December 1, 2011

Administration expresses “strong opposition” to Senate’s proposed Iran sanctions

This morning, Treasury Secretary Tim Geithner sent a letter to the Senate to “express the Administration’s strong opposition” to a proposed amendment that would impose sanctions on countries and entities that deal with the Central Bank of Iran, Bank Markazi.
Geithner says that the amendment would undermine the multilateral efforts that have been put in place by the White House to isolate Iran:

Rather than motivating these countries to join us in increasing pressure on Iran, they are more likely to resent our actions and resist following our lead – a consequence that would serve the Iranians more than it harms them.

If passed, Geithner writes, the measure “could have the opposite effect from what is intended and increase the Iranian regime’s revenue, literally fueling their suspect nuclear ambitions.”
Fears of an Iranian oil embargo, the practical effect of the Senate amendment, have driven oil prices up significantly over the past week.  The measure could threaten the European economy and not just increase Iran’s oil profits, but benefit China and Russia.  The U.S. Chamber of Commerce has also strongly opposed the Senate measure, which could raise gas prices in the U.S. as well.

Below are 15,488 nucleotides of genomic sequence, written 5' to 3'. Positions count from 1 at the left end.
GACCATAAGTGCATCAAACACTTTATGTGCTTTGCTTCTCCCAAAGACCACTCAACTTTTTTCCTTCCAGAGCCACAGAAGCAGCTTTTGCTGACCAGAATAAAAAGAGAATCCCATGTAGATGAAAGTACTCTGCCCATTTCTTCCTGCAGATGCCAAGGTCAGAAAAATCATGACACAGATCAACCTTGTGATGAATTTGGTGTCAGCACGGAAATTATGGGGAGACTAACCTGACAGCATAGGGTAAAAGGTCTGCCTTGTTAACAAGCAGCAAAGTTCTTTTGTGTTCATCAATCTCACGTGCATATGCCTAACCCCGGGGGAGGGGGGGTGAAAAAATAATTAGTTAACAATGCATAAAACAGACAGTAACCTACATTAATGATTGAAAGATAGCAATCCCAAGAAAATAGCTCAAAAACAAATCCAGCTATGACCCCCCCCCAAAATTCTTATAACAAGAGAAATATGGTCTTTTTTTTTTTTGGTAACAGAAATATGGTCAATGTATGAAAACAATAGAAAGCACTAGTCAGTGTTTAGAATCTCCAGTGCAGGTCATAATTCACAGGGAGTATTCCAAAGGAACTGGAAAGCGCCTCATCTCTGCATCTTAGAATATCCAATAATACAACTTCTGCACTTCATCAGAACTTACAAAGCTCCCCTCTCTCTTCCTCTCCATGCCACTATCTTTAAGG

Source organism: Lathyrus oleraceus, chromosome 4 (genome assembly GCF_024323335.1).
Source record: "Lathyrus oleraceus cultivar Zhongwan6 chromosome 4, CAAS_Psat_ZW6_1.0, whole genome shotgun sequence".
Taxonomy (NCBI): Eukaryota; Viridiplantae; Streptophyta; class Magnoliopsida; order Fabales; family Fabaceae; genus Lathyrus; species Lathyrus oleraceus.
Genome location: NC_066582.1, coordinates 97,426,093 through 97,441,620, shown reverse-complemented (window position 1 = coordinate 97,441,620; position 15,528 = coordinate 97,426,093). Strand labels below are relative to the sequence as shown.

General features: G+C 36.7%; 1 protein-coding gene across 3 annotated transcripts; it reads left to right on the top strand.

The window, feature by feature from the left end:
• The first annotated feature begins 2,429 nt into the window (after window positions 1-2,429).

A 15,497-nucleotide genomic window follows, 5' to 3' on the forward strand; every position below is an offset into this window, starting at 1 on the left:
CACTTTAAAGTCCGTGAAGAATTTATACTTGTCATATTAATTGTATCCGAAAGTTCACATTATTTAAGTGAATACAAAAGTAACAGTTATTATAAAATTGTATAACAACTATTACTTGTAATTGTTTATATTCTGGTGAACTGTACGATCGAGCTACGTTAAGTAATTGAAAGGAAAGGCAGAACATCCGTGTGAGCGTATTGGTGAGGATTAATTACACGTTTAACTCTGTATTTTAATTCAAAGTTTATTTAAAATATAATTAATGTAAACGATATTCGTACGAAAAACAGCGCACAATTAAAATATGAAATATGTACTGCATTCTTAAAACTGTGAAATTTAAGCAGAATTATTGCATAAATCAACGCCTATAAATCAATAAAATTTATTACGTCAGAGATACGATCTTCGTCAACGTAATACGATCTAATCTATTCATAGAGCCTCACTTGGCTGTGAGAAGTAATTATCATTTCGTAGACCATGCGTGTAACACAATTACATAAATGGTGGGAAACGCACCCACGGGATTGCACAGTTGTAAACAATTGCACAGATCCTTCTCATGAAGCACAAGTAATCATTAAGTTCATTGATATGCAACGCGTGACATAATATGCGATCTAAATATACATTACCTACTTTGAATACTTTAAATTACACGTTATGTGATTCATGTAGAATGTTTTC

An oil embargo measure is reportedly being blocked at today’s European Union meeting due to concerns that such a measure would threaten Greece’s teetering economy and risk throwing the Eurozone into recession.
Nonetheless, the amendment is expected to come to a vote before the Senate later today as part of the debate on the annual National Defense Authorization Act.  NIAC has opposed central bank sanctions, noting that such measures are the broadest, most indiscriminate sanctions possible that will continue to punish ordinary Iranians for the actions of the regime.  Similar sanctions were put in place against Saddam Hussein’s Iraq and only contributed to immense humanitarian suffering that failed to punish the regime, and ultimately only ended in war.
Administration officials testified before the Senate Foreign Relations Committee this morning, reiterating objections to efforts in the Senate and House to force the President to issue sanctions against Iran’s central bank.  The Administration says they share the same goals as the Senate in isolating Iran, but that a reckless approach that divides international unity and benefits Iran politically and financially is counterproductive.  They were harshly rebuked by the amendment’s lead sponsor, Senator Robert Menendez (D-NJ).

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